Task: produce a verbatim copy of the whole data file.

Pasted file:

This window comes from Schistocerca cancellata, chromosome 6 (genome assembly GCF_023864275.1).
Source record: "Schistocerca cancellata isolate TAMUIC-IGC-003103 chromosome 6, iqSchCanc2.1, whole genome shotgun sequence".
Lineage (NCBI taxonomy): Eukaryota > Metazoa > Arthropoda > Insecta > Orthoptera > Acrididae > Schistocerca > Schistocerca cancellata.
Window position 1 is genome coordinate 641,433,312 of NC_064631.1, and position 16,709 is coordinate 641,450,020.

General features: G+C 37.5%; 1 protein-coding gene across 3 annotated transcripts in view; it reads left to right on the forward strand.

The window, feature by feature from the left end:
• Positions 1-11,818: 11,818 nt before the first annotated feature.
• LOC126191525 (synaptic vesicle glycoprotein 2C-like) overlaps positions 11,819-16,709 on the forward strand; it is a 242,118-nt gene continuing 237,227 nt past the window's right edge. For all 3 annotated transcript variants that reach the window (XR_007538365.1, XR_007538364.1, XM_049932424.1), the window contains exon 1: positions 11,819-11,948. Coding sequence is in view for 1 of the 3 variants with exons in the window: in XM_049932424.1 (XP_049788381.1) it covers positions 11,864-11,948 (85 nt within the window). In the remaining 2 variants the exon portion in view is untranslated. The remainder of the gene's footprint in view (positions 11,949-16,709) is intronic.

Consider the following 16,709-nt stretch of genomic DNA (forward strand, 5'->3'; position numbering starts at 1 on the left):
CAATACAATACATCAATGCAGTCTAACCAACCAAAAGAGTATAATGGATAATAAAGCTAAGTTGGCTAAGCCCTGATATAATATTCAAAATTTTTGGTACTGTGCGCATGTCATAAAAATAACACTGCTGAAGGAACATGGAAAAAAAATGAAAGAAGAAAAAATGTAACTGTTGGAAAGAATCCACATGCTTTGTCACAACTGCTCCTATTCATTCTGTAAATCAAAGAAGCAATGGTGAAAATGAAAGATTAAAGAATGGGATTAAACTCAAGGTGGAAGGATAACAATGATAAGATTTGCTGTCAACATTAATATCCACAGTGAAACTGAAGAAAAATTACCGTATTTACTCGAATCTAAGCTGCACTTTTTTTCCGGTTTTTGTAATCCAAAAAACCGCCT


This window comes from Schistocerca cancellata, chromosome 6 (genome assembly GCF_023864275.1).
Source record: "Schistocerca cancellata isolate TAMUIC-IGC-003103 chromosome 6, iqSchCanc2.1, whole genome shotgun sequence".
Lineage (NCBI taxonomy): Eukaryota > Metazoa > Arthropoda > Insecta > Orthoptera > Acrididae > Schistocerca > Schistocerca cancellata.
Window position 1 is genome coordinate 641,433,312 of NC_064631.1, and position 16,709 is coordinate 641,450,020.

General features: G+C 37.5%; 1 protein-coding gene across 3 annotated transcripts in view; it reads left to right on the forward strand.

The window, feature by feature from the left end:
• Positions 1-11,818: 11,818 nt before the first annotated feature.
• LOC126191525 (synaptic vesicle glycoprotein 2C-like) overlaps positions 11,819-16,709 on the forward strand; it is a 242,118-nt gene continuing 237,227 nt past the window's right edge. For all 3 annotated transcript variants that reach the window (XR_007538365.1, XR_007538364.1, XM_049932424.1), the window contains exon 1: positions 11,819-11,948. Coding sequence is in view for 1 of the 3 variants with exons in the window: in XM_049932424.1 (XP_049788381.1) it covers positions 11,864-11,948 (85 nt within the window). In the remaining 2 variants the exon portion in view is untranslated. The remainder of the gene's footprint in view (positions 11,949-16,709) is intronic.

Consider the following 16,709-nt stretch of genomic DNA (forward strand, 5'->3'; position numbering starts at 1 on the left):
CAATACAATACATCAATGCAGTCTAACCAACCAAAAGAGTATAATGGATAATAAAGCTAAGTTGGCTAAGCCCTGATATAATATTCAAAATTTTTGGTACTGTGCGCATGTCATAAAAATAACACTGCTGAAGGAACATGGAAAAAAAATGAAAGAAGAAAAAATGTAACTGTTGGAAAGAATCCACATGCTTTGTCACAACTGCTCCTATTCATTCTGTAAATCAAAGAAGCAATGGTGAAAATGAAAGATTAAAGAATGGGATTAAACTCAAGGTGGAAGGATAACAATGATAAGATTTGCTGTCAACATTAATATCCACAGTGAAACTGAAGAAAAATTACCGTATTTACTCGAATCTAAGCTGCACTTTTTTTCCGGTTTTTGTAATCCAAAAAACCGCCT